Much of Orange County apparently yawned through Thursday's breakfast-time aftershock of the Oct. 1 earthquake, with officials reporting only minor damage and injuries. A county emergency official referred to the temblor as "another lesson learned."
Unlike the early-morning Oct. 1 quake, which registered 5.9 on the Richter scale and was strong enough to make people wake up on the wrong side of the bed, Thursday's 7:28 a.m. aftershock did little more than stir people's coffee.
Officials said the aftershock registered 4.7 on the Richter scale, as reported by the National Earthquake Information Center in Golden, Colo. That figure probably is more accurate than a slightly higher reading at the Seismology Laboratory at Caltech, since the California lab is too close to the epicenter, county officials said.
The quake wasn't even threatening enough in Orange County to bolster sales of an "Earthquake Survival" video, which coincidentally reached Safeway stores this week. Dave Myers, manager of the Safeway in Costa Mesa, said he's sold six videos this week, but only two Thursday after the morning temblor.
"I think the fact that we've sold six suggests we'll sell some," Myers said, adding, "You can always erase it and tape over it."
Indeed, few Safeway customers Thursday afternoon seemed to even notice the video. Instead, they were stocking up on life's other necessities, like diet pop and nachos.
After noting the lack of interest in the video, Safeway clerk A. J. Phillips said: "They ought to make a video, 'How to Survive California.' It's getting tougher every day."
Safeway customer Ron Kollhoff gave the video the once-over but passed up the chance to spend $9.95 on it. "If you've got to watch a video to survive an earthquake, you're in deep (trouble)," said Kollhoff, a Costa Mesa software consultant.
"I wouldn't buy it," said a middle-age woman who didn't want to be identified. "I've seen enough things on TV to know what to do. . . . I probably wouldn't even take it if it were free."
The only damage reported by local officials was some broken windows. The only reported injuries in Orange County involved a man who hurt his back, a woman who stubbed her toe and a child who bumped her head. All three were treated and released from Anaheim hospitals.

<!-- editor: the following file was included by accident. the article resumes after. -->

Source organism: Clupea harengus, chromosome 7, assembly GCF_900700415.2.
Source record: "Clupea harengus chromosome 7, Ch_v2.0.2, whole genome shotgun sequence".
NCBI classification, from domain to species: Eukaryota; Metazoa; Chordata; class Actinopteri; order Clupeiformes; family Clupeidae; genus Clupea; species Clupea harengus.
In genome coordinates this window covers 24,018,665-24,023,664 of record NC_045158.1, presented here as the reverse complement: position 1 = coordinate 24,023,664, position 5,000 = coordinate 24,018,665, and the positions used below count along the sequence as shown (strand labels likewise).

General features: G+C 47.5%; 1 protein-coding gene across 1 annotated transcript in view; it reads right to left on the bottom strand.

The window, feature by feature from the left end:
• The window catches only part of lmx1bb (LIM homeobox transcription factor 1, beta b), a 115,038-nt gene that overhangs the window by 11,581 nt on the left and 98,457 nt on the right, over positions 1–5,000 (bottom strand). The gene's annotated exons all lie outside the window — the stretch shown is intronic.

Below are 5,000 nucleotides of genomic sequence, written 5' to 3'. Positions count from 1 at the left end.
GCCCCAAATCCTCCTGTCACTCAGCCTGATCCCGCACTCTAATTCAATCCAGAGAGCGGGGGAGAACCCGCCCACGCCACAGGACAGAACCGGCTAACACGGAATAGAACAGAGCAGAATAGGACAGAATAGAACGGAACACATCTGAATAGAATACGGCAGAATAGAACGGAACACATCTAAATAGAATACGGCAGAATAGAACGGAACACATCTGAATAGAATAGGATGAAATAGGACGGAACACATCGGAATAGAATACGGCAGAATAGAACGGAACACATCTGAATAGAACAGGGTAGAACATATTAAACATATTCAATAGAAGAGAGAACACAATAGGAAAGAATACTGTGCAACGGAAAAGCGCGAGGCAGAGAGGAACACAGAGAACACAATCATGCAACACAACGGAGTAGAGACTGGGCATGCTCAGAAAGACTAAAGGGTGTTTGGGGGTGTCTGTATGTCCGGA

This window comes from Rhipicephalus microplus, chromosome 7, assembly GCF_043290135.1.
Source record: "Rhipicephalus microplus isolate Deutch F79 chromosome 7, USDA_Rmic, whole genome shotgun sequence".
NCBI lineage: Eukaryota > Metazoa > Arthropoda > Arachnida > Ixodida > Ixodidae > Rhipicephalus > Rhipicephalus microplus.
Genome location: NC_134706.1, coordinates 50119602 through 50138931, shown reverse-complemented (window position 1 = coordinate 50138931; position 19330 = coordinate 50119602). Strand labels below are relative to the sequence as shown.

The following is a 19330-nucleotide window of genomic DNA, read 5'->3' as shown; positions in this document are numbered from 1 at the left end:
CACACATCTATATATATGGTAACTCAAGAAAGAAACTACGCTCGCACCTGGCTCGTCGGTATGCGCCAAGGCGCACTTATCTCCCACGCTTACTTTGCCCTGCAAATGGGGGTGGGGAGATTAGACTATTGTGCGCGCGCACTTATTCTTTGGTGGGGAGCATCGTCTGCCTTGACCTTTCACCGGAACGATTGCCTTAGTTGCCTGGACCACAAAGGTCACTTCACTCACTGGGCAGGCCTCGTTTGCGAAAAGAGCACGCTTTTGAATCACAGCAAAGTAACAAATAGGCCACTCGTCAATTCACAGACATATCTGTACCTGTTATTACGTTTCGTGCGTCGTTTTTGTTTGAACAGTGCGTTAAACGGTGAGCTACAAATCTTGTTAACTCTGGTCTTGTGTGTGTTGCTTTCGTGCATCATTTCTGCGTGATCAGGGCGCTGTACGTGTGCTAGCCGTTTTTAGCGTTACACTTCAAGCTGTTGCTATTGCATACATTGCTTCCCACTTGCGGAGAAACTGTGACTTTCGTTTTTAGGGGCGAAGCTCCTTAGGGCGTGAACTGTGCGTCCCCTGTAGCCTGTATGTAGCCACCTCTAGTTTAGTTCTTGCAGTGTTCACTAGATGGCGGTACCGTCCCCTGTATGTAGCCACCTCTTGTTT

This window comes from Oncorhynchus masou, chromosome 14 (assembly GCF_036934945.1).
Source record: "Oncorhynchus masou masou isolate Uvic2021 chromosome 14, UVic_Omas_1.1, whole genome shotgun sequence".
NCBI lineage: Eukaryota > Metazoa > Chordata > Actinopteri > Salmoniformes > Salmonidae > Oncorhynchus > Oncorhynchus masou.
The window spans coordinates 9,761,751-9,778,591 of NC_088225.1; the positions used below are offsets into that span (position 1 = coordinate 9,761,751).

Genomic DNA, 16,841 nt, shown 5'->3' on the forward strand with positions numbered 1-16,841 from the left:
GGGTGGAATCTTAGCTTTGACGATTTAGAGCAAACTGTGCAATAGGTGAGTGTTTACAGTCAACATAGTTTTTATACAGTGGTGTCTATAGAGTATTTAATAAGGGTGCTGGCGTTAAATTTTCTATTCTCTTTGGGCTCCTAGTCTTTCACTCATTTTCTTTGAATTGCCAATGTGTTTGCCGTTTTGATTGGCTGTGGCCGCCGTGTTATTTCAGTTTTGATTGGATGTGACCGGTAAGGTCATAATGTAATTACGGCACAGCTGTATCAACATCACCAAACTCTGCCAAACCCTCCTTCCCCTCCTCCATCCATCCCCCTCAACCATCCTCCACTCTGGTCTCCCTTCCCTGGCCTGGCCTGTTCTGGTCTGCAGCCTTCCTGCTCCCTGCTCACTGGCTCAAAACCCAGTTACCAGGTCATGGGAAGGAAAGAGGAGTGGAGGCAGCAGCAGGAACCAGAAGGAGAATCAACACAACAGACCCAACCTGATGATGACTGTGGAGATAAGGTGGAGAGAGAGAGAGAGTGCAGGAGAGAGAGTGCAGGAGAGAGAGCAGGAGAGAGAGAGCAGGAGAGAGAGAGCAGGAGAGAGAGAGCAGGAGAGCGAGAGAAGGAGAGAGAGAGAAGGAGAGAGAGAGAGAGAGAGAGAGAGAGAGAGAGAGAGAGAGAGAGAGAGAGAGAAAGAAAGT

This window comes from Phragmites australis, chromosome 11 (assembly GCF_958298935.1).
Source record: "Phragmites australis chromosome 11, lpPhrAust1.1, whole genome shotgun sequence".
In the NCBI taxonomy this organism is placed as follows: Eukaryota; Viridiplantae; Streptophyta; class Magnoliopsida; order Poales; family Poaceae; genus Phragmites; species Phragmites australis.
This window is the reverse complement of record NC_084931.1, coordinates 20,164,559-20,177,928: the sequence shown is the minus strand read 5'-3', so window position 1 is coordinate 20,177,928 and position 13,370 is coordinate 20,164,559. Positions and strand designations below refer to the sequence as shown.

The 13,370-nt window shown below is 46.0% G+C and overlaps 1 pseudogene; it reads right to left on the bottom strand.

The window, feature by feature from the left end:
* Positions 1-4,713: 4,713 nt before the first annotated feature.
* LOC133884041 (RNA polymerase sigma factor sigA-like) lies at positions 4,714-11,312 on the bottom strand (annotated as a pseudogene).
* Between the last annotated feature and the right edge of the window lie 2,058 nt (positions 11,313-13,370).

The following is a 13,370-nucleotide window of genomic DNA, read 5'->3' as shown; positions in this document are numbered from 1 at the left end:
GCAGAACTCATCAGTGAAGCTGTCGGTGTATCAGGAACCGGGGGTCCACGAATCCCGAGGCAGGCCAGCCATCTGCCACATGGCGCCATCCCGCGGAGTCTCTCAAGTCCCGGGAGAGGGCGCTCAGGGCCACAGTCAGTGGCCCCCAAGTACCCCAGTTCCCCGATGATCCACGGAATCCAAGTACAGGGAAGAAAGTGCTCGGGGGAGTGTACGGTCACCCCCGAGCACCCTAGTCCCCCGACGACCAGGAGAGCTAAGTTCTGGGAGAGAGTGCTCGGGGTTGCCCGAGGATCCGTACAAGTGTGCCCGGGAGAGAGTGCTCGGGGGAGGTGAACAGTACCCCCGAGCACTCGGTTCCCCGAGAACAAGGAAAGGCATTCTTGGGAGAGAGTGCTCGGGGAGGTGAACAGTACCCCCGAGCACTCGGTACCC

County officials said Orange County residents--depending on where they live--probably felt anything from a jolt to a wavelike motion that lasted several seconds.
Santa Ana Police Sgt. Scott Bowen, working at the county Courthouse, said, "Everybody dove for their desks and then went back to work."
Jerome Erb, a deputy county clerk in criminal courts, was especially stoic. He was eating an omelet in the courthouse cafeteria when the temblor struck. His reaction: "I kept eating," he said.
Kathy Gannon, who heads the Western Earthquake Readiness division of the Emergency Lifeline Corp., said the quake didn't do much for business Thursday.
"We haven't had as many calls as I would expect. Normally, we have a lot more after one," she said. "What I sense is that those people who are thinking preparedness are already calling in. We're getting new business every day."
When the aftershock hit, Gannon said she was meeting with the same group of five women, in the same house, as she was when the frightening Oct. 1 earthquake rattled Orange County.
2nd Time Around
When it was suggested to her that those women might be bringing her bad luck, she replied, laughing, "They all said they couldn't think of anyone they'd rather go through this with than me, because they thought I had all the answers."
Dale Brown, the Orange County Fire Department's program coordinator of the Emergency Management Division, said the 4.7 quake reading means the temblor "isn't even considered minor. It's below minor."
But not to scoff, Brown said. "None of them are fun if you're the one involved," he said. "Rather than have fun with this, I think another lesson learned would be better. This particular fault (Whittier Narrows) has shown us that late aftershocks are common.
"The thing we're trying to get across is getting people to shift from the big 8.3 (earthquake) idea and talk about 6s and 7s that can happen anytime," he added. "Those are much more frequent. They don't happen every 150 years; you don't have to wait three generations for that one."
Rather, Brown said, Southern Californians are much more susceptible to those smaller quakes, and "depending how close you are to the epicenter, they could kill you."
Orange County residents who live atop hard soil probably felt Thursday's temblor as a "quick jolt," Brown said. Others, particularly those in coastal cities like Huntington Beach, probably felt the "rolling action" that most people felt after the Oct. 1 quake.
It Got Worse
While the temblor was largely forgettable for many, it only served to cap what already had been a lousy few hours for Greg Kolb, owner of Power and Fitness, an Irvine health club.
About 3 a.m., the club was burglarized for the fourth time in two months, Kolb said.
As Kolb was standing in front of the club talking to police about the burglary, the temblor struck. "The whole building here just moved," Kolb said. "It felt like it dropped about a foot. It was so quick."
Kolb said a cursory inspection revealed cracks on some stairs inside the building and on the sidewalk.
"It's not been a great day for us," Kolb said.
Times staff writer Carlos Lozano contributed to this story.